For individuals with substance use disorders, getting treatment should be the number one priority. However, it also often helps to have a support group you can rely on throughout the healing and recovery process. Sometimes, these programs involve peers with similar issues, while others can include your family and friends.
Support groups are found in local communities and at the state or national level. You or your loved one will have several options, making it simple to find the ones that work best on your recovery journey.
AA is one of the most popular types of alcohol support groups. AA uses a 12-step model with a religious emphasis, making AA a good choice for anyone who wants to use faith or spirituality to support their recovery. While AA is open to anyone from any background, many groups believe in complete abstinence in recovery, which may not be the best fit if you participate in medication-assisted treatment.
We encourage you to learn more by contacting the support group nearest you using the AA locator on the AA website.
NA is another well-known, free-to-join support group that also uses the 12-step program to support individuals in recovery. While the name implies the support group is for those who misuse drugs, they also welcome people who have issues with alcohol. Like AA, the philosophy of maintaining total abstinence may not align with those seeking medication-assisted treatment. However, reaching out to your nearest support group will help you know for sure. You can search for meetings near you by using the NA website or downloading their app.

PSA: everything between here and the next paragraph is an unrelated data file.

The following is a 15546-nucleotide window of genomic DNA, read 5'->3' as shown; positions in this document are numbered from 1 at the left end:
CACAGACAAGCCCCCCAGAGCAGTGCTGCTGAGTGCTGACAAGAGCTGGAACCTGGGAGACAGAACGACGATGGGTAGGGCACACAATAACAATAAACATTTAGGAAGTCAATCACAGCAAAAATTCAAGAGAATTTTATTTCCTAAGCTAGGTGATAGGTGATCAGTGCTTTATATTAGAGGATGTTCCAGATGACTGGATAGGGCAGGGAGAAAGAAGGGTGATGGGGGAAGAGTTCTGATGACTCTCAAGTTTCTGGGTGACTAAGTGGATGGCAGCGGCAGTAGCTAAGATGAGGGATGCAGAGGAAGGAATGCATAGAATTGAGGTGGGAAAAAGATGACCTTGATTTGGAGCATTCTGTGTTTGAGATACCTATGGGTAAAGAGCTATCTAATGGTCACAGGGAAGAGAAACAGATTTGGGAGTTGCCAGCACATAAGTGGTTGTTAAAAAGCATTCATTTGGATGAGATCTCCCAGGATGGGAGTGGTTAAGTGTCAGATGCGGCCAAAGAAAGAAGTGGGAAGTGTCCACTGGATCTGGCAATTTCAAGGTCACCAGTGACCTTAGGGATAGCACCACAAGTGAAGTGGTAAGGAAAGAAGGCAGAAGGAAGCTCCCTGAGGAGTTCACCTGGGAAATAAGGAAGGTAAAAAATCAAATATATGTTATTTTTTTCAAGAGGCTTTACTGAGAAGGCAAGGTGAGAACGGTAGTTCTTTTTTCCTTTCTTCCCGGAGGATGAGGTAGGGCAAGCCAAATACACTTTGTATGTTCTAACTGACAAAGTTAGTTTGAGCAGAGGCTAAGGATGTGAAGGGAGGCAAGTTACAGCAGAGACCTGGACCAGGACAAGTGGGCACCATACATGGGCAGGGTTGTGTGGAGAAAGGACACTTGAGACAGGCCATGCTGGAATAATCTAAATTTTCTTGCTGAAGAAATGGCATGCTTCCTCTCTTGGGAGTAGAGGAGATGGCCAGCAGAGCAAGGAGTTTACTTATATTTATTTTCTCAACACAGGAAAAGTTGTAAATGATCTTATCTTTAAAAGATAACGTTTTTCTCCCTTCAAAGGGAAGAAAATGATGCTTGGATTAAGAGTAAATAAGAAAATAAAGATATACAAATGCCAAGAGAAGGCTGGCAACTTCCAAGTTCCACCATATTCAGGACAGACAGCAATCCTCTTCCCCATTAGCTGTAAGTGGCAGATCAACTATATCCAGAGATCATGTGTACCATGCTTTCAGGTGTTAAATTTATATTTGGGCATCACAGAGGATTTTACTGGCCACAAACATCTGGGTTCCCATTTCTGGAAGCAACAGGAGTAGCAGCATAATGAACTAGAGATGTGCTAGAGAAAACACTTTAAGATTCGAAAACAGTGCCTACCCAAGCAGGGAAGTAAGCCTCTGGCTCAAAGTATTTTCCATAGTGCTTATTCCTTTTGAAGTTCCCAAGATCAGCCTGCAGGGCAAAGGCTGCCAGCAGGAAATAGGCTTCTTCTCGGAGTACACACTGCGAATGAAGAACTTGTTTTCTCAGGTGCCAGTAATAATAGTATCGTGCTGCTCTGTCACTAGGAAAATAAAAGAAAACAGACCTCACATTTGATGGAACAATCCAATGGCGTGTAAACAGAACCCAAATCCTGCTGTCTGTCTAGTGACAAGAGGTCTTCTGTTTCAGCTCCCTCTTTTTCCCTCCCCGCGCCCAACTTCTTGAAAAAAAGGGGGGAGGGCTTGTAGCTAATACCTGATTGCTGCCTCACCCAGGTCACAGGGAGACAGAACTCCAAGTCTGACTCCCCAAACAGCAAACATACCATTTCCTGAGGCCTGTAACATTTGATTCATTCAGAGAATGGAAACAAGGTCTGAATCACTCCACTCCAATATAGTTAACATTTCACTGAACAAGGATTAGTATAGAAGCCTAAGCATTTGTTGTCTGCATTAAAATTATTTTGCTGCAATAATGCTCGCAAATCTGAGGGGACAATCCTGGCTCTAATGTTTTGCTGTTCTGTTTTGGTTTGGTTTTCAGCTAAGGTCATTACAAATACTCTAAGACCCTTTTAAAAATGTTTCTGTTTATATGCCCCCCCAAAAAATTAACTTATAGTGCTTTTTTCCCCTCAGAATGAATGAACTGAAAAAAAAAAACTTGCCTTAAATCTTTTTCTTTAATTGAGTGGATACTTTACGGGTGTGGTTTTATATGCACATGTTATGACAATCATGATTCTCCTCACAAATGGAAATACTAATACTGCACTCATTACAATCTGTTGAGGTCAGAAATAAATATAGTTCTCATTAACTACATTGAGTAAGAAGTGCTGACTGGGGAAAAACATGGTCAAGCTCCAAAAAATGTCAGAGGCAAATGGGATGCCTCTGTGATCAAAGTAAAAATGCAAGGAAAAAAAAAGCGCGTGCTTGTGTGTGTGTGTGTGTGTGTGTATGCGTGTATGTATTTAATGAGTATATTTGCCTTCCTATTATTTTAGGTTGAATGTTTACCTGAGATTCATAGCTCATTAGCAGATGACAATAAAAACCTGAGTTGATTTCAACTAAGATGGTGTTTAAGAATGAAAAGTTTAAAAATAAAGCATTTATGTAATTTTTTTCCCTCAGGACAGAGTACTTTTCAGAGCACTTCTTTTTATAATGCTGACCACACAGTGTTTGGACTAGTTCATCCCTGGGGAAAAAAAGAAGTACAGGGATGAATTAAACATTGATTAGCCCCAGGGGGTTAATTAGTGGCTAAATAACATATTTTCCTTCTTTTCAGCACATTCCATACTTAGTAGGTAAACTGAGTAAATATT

Many support groups are considered peer recovery groups if they are mutual-help organizations — peer-led, free and non-professional. NA and AA are two types of peer recovery groups, though there are others, including:
You can find these and likely several others in your area.
IOPs are another common option involving support groups. They can help address many issues, ranging from substance use disorders to mental illness and eating disorders. Many IOPs involve group therapy, individual therapy, alternative therapies and support groups — most of which occur on their premises.
Find various IOP programs at different organizations throughout your area.
Many organizations throughout the country offer services for people with substance use disorders. One example of a professional program helping people get the support they need is the Substance Abuse and Mental Health Services Administration (SAMHSA).
They provide a National Helpline, which you can call any time of the day or night all year round at 1-800-662-HELP (4357). Their team will refer you to support groups, treatment facilities and other organizations in your area.